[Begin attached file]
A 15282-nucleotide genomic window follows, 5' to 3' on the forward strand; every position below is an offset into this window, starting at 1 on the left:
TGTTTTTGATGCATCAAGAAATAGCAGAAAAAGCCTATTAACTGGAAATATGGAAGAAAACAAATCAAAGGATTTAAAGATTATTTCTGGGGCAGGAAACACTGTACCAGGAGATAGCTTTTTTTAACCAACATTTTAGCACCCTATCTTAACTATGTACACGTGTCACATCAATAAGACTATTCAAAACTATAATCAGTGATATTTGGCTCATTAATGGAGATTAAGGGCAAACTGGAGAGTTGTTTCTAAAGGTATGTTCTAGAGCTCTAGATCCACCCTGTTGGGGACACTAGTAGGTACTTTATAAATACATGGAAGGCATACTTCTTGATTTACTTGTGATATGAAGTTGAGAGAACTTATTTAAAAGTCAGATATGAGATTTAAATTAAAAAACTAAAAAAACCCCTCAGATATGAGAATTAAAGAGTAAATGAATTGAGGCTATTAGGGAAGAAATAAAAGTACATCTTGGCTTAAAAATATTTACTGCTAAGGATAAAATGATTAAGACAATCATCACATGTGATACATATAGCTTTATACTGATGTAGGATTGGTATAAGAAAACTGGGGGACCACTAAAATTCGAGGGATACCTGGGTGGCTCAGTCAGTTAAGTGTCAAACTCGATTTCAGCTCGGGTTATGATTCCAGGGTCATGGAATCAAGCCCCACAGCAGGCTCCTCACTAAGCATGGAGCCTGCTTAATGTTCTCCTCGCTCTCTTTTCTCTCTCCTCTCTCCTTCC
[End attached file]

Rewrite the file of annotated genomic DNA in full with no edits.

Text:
A 15282-nucleotide genomic window follows, 5' to 3' on the forward strand; every position below is an offset into this window, starting at 1 on the left:
TGTTTTTGATGCATCAAGAAATAGCAGAAAAAGCCTATTAACTGGAAATATGGAAGAAAACAAATCAAAGGATTTAAAGATTATTTCTGGGGCAGGAAACACTGTACCAGGAGATAGCTTTTTTTAACCAACATTTTAGCACCCTATCTTAACTATGTACACGTGTCACATCAATAAGACTATTCAAAACTATAATCAGTGATATTTGGCTCATTAATGGAGATTAAGGGCAAACTGGAGAGTTGTTTCTAAAGGTATGTTCTAGAGCTCTAGATCCACCCTGTTGGGGACACTAGTAGGTACTTTATAAATACATGGAAGGCATACTTCTTGATTTACTTGTGATATGAAGTTGAGAGAACTTATTTAAAAGTCAGATATGAGATTTAAATTAAAAAACTAAAAAAACCCCTCAGATATGAGAATTAAAGAGTAAATGAATTGAGGCTATTAGGGAAGAAATAAAAGTACATCTTGGCTTAAAAATATTTACTGCTAAGGATAAAATGATTAAGACAATCATCACATGTGATACATATAGCTTTATACTGATGTAGGATTGGTATAAGAAAACTGGGGGACCACTAAAATTCGAGGGATACCTGGGTGGCTCAGTCAGTTAAGTGTCAAACTCGATTTCAGCTCGGGTTATGATTCCAGGGTCATGGAATCAAGCCCCACAGCAGGCTCCTCACTAAGCATGGAGCCTGCTTAATGTTCTCCTCGCTCTCTTTTCTCTCTCCTCTCTCCTTCC